Press ESC to close

0 198
6

KOL Spotlight Interviews is a segment where we interview experts from various fields on their expertise and insights that help shape the diagnostic and pharmaceutical industries. This month, we had the pleasure of speaking to Dr. Balazs Halmos, Professor of Medicine, Chief, Thoracic/Head & Neck Oncology, Montefiore Medical Center/Albert Einstein College of Medicine. In this interview, Dr. Halmos shared his experience as an oncologist during the COVID-19 pandemic, particularly with hematological malignancies, or blood cancers.

0 1066
6

Bartonellosis is an infectious disease caused by Bartonella species and is implicated in causing many emerging and re-emerging infections globally. While there are multiple species, the three most common Bartonella species (and the infections they cause) are: Bartonella henselae (Cat Scratch Disease), Bartonella quintana (Trench fever), and Bartonella bacilliformis (Oroya fever).

0 1660
7

Many families of patients with autoimmune encephalitis suffer in silence; without understanding the outcome of their family member’s diagnosis. However, two patient families, the “Egger’s and McDow’s” aimed to change this. Both families’ journeys with autoimmune encephalitis lead to the formation one of the world’s largest organizations to support patients and advance research in the diagnosis and treatment of autoimmune encephalitis. Listen and read about their empowering journey that led to the formation of “Autoimmune Encephalitis Alliance”.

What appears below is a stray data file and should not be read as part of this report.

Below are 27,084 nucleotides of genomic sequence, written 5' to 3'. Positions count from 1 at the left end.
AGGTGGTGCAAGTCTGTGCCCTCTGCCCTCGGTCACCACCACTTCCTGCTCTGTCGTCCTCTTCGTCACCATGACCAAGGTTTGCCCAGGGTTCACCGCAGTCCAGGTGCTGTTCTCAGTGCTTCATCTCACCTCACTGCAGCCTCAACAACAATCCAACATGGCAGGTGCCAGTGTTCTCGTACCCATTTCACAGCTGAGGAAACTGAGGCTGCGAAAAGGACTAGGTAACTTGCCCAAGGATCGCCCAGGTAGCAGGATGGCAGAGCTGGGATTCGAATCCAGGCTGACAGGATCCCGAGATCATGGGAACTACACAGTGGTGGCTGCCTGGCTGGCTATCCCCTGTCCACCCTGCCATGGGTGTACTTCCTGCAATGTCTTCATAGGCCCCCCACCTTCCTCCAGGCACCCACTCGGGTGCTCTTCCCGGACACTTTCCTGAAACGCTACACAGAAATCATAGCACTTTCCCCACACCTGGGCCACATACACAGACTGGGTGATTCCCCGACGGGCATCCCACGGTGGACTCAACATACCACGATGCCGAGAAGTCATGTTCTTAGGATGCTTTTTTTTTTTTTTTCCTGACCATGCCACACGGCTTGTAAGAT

0 1037
4

Rheumatoid Arthritis (RA) is caused when the immune system sends antibodies to attack your joints, leading to joint destruction and disability. While there is no current cure for RA, treatment is possible. Treatment of RA is best done within 3 to 6 months after symptoms start, since permanent joint damage can occur within the first 2 years. This blog will discuss the common antibodies which are tested for in RA diagnosis, and highlight additional uses of antibody testing in RA.

0 1459
5

The number of Powassan virus (POWV) reported cases is low compared to other tick-borne diseases such as Lyme disease. However, the prevalence of POWV infection is likely underestimated because testing capabilities are limited. There are no FDA-cleared assays and only a few commercially available assays. There is a need to increase the awareness of POWV infection to include this testing in clinical routine labs.